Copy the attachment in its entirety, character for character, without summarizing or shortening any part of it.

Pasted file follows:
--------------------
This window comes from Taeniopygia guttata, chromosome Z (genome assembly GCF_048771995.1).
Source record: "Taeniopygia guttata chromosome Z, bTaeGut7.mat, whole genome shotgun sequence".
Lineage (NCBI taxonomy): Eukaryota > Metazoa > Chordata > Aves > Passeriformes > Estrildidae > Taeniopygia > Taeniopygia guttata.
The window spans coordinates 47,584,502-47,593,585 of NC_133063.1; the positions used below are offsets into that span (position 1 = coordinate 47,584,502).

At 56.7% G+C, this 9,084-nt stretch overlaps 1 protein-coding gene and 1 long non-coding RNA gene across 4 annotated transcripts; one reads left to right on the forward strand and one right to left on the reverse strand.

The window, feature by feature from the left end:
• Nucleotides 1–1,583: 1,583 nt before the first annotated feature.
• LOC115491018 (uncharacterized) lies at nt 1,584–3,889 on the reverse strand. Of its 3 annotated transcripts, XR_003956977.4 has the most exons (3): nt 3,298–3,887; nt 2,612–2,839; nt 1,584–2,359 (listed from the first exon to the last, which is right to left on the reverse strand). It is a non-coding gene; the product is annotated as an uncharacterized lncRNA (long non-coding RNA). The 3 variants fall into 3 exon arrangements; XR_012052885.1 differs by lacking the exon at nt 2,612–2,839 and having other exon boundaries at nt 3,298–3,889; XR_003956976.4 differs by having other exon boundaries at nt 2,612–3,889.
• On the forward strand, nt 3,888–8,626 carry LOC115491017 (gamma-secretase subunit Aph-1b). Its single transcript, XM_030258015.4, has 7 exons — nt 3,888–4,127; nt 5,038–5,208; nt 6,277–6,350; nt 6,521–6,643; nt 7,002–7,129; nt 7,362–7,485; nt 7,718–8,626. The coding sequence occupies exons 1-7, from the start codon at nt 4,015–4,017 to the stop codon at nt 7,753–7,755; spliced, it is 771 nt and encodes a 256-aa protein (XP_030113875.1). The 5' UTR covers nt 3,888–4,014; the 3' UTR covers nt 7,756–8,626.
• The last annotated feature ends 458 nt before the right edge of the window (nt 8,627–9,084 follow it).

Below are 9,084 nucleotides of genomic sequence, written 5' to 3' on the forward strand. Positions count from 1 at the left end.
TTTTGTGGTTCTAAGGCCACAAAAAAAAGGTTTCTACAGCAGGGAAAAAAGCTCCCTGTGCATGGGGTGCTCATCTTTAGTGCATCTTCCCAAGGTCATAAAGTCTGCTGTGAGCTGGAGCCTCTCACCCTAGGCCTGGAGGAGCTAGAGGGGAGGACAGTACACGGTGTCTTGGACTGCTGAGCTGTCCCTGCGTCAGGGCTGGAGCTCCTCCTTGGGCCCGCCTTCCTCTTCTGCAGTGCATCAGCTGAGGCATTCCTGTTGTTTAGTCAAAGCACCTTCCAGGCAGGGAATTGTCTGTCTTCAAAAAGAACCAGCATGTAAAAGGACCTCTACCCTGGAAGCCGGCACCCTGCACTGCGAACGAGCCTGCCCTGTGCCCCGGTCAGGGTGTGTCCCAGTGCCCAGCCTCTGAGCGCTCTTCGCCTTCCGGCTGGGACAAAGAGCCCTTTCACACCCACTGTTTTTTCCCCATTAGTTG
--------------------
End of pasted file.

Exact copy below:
This window comes from Taeniopygia guttata, chromosome Z (genome assembly GCF_048771995.1).
Source record: "Taeniopygia guttata chromosome Z, bTaeGut7.mat, whole genome shotgun sequence".
Lineage (NCBI taxonomy): Eukaryota > Metazoa > Chordata > Aves > Passeriformes > Estrildidae > Taeniopygia > Taeniopygia guttata.
The window spans coordinates 47,584,502-47,593,585 of NC_133063.1; the positions used below are offsets into that span (position 1 = coordinate 47,584,502).

At 56.7% G+C, this 9,084-nt stretch overlaps 1 protein-coding gene and 1 long non-coding RNA gene across 4 annotated transcripts; one reads left to right on the forward strand and one right to left on the reverse strand.

The window, feature by feature from the left end:
• Nucleotides 1–1,583: 1,583 nt before the first annotated feature.
• LOC115491018 (uncharacterized) lies at nt 1,584–3,889 on the reverse strand. Of its 3 annotated transcripts, XR_003956977.4 has the most exons (3): nt 3,298–3,887; nt 2,612–2,839; nt 1,584–2,359 (listed from the first exon to the last, which is right to left on the reverse strand). It is a non-coding gene; the product is annotated as an uncharacterized lncRNA (long non-coding RNA). The 3 variants fall into 3 exon arrangements; XR_012052885.1 differs by lacking the exon at nt 2,612–2,839 and having other exon boundaries at nt 3,298–3,889; XR_003956976.4 differs by having other exon boundaries at nt 2,612–3,889.
• On the forward strand, nt 3,888–8,626 carry LOC115491017 (gamma-secretase subunit Aph-1b). Its single transcript, XM_030258015.4, has 7 exons — nt 3,888–4,127; nt 5,038–5,208; nt 6,277–6,350; nt 6,521–6,643; nt 7,002–7,129; nt 7,362–7,485; nt 7,718–8,626. The coding sequence occupies exons 1-7, from the start codon at nt 4,015–4,017 to the stop codon at nt 7,753–7,755; spliced, it is 771 nt and encodes a 256-aa protein (XP_030113875.1). The 5' UTR covers nt 3,888–4,014; the 3' UTR covers nt 7,756–8,626.
• The last annotated feature ends 458 nt before the right edge of the window (nt 8,627–9,084 follow it).

Below are 9,084 nucleotides of genomic sequence, written 5' to 3' on the forward strand. Positions count from 1 at the left end.
TTTTGTGGTTCTAAGGCCACAAAAAAAAGGTTTCTACAGCAGGGAAAAAAGCTCCCTGTGCATGGGGTGCTCATCTTTAGTGCATCTTCCCAAGGTCATAAAGTCTGCTGTGAGCTGGAGCCTCTCACCCTAGGCCTGGAGGAGCTAGAGGGGAGGACAGTACACGGTGTCTTGGACTGCTGAGCTGTCCCTGCGTCAGGGCTGGAGCTCCTCCTTGGGCCCGCCTTCCTCTTCTGCAGTGCATCAGCTGAGGCATTCCTGTTGTTTAGTCAAAGCACCTTCCAGGCAGGGAATTGTCTGTCTTCAAAAAGAACCAGCATGTAAAAGGACCTCTACCCTGGAAGCCGGCACCCTGCACTGCGAACGAGCCTGCCCTGTGCCCCGGTCAGGGTGTGTCCCAGTGCCCAGCCTCTGAGCGCTCTTCGCCTTCCGGCTGGGACAAAGAGCCCTTTCACACCCACTGTTTTTTCCCCATTAGTTG